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Monday, May 16, 2005


Route 181: A Message of Truth and Reconciliation

Michel Khleifi and Eyal Sivan’s Route 181 is reminiscent of Marcel Ophuls' 1972 documentary, The Sorrow and the Pity in two ways: both are four and one-half hours in length, and both deal with the occupier and the occupied; Ophuls’ documentary dealt with oral histories of collaborators, resistance fighters, and of the apathetic of Vichy France, while Route 181 deals with the people on both sides of the Palestine-Israeli conflict. The stories that emerge from both documentaries are both personal and universal.

Route 181 refers to the UN Resolution from November 29, 1947, that partitioned Palestine, giving more land to the largely colonial Jewish minority than to the indigenous Arabs that comprised the majority. For two months in the summer of 2002 Khleifi and Sivan traversed this route, speaking to Israeli and Palestinian inhabitants along the way. They started in the Negev in the south, proceeded through the center, stopping at the border with Lebanon. The people whom they encounter speak of the past, the present, and the future.

The directors encounter an old woman and her son in the village of Masmyieh in the south. They are the only Palestinians left in a town that prior to 1949 was a Palestinian town. She is adamant that she will not leave despite plans by the government to demolish her house to expand a highway. Her handsome longhaired son speaks with an intensity that is sweetly compelling when he says that Jews say “Death to the Arabs,” all the time but if an Arab were to utter “Death to the Jews,” it would be considered an outrage. Frequent road signs that advocate that for Israel’s security Palestinians must transfer to Jordan document his sentiments. “Nothing,” the old woman says, “will force us to move.”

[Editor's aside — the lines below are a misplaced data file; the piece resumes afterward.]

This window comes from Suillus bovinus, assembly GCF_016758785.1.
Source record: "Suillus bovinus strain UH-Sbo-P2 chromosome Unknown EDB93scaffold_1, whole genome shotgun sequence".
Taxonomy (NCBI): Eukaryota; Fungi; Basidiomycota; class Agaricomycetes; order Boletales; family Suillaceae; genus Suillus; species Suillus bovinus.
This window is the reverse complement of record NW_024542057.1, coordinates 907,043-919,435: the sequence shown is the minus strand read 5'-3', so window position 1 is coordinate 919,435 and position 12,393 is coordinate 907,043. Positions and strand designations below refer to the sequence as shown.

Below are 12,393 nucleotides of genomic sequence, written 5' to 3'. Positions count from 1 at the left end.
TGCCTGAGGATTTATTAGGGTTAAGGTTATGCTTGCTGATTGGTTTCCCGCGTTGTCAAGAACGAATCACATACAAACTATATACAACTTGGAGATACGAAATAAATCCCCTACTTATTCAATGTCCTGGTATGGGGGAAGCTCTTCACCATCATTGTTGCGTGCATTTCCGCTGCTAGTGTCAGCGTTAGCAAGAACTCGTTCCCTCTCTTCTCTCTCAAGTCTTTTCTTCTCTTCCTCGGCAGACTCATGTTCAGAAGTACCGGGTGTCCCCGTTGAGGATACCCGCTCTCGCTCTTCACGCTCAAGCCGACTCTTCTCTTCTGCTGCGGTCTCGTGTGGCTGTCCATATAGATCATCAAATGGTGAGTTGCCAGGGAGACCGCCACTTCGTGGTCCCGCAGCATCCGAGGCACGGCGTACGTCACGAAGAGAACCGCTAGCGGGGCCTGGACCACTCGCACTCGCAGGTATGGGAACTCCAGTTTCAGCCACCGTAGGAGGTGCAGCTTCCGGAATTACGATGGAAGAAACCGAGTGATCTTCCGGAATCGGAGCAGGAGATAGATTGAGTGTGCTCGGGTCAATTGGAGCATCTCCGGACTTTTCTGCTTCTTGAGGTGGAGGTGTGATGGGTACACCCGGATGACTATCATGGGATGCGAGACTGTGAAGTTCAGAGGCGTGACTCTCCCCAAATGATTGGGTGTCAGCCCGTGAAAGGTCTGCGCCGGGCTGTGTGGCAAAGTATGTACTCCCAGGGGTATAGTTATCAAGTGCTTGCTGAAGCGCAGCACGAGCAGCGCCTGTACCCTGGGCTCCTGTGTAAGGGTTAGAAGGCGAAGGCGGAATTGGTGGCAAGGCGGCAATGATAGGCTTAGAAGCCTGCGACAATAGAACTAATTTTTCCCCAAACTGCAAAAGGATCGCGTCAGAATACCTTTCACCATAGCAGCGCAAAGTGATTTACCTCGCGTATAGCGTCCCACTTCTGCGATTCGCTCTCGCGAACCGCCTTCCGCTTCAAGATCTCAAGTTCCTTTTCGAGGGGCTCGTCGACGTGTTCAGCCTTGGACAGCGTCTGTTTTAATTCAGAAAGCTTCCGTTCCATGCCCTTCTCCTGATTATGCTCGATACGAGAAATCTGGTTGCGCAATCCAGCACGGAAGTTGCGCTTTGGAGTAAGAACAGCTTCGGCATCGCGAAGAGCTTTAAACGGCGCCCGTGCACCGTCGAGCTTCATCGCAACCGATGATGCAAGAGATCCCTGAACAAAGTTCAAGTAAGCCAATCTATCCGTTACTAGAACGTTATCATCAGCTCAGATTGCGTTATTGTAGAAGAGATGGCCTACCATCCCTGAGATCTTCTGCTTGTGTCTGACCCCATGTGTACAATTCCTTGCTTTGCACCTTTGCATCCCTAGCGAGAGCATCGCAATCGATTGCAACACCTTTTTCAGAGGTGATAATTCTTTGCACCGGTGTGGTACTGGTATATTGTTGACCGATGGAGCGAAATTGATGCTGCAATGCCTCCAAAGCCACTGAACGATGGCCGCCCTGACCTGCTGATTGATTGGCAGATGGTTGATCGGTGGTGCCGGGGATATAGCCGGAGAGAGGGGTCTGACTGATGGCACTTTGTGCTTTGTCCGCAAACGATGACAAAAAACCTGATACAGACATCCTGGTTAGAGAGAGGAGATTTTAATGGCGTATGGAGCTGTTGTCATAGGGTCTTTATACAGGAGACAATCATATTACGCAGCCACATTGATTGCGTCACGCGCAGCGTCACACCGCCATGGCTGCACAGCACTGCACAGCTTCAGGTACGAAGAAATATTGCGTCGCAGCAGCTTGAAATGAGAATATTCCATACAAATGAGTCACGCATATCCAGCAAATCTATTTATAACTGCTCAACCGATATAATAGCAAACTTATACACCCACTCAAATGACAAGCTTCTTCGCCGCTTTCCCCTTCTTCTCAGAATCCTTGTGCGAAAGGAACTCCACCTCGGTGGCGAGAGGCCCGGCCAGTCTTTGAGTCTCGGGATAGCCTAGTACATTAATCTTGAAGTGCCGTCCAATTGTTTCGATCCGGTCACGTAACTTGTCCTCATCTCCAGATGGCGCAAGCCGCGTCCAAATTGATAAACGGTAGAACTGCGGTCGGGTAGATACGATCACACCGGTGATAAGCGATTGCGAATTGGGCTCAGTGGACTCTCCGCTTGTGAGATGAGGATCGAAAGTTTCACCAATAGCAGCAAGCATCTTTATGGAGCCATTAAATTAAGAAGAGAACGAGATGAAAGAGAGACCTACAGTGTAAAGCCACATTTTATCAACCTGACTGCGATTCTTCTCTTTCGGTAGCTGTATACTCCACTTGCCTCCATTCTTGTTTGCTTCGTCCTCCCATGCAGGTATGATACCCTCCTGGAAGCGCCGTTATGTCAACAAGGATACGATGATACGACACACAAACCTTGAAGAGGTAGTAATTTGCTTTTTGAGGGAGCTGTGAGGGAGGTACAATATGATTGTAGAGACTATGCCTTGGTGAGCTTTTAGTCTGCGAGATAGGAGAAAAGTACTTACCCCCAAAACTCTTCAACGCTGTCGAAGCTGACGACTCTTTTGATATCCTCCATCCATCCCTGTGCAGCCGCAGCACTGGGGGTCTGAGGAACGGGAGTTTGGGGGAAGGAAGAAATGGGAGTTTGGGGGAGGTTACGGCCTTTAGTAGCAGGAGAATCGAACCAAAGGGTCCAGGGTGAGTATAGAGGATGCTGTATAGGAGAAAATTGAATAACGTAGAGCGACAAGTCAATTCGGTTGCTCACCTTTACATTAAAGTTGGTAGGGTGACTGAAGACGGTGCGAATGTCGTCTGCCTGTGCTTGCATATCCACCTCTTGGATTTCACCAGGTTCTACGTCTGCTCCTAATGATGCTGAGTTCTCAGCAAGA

One Israeli interviewed says, “A good Arab is a dead Arab.” Kheleifi and Sivan often encounter hatred and denial from Israelis that they interview. An old Zionist whom they meet in the North reminisces about “Operation Broom,” in which the Arabs were swept out. He justifies this by saying that the Palestinians did not accept the partition plan, which allocated the majority of the land for a minority of colonists. The directors question, probe, trap. Do you know the story of the baby that two mothers claimed? How did Solomon determine who was the true mother? "Yes, yes," more than one Israeli professed. “I know.” The false mother demanded that the sword cut the baby but the true mother said for Solomon to give the baby to the false mother in order to save the baby.

This is the central metaphor of the documentary. It is evidently a dangerous message that the Holy Land should be united since Route 181 was deemed detrimental to “public order” in France. The Ministry of Culture gave in to pressure groups in 2004. It was scheduled to be shown twice at the largest documentary festival in Paris. It was cut to one screening. Truth is uncomfortable because it breaks down the myths that the so-called Israeli "pioneers" have packaged and conveyed to a naive and guilty West for fifty-seven years.

Truth that is unbearable for Palestinians and denied by many Israelis is told by a barber. The men in the barbershop in al- Lydd talk about the men who were taken to the mosque and massacred. This is how Palestine Remembered recounts the massacre:

“Soon after the city's occupation, the "Jewish Army" committed its biggest massacre in Palestine, which resulted in the murder of 426 men, women, and children. At least, 176 of these people were slaughtered in Dahmash mosque, which functioned as the city's main mosque.”

The barber recalls going to the mosque a couple weeks after the massacre and retrieving the bodies. Reminiscent of the current horrors of Fallujah, we learn that body parts fell off because bodies had decomposed from the heat.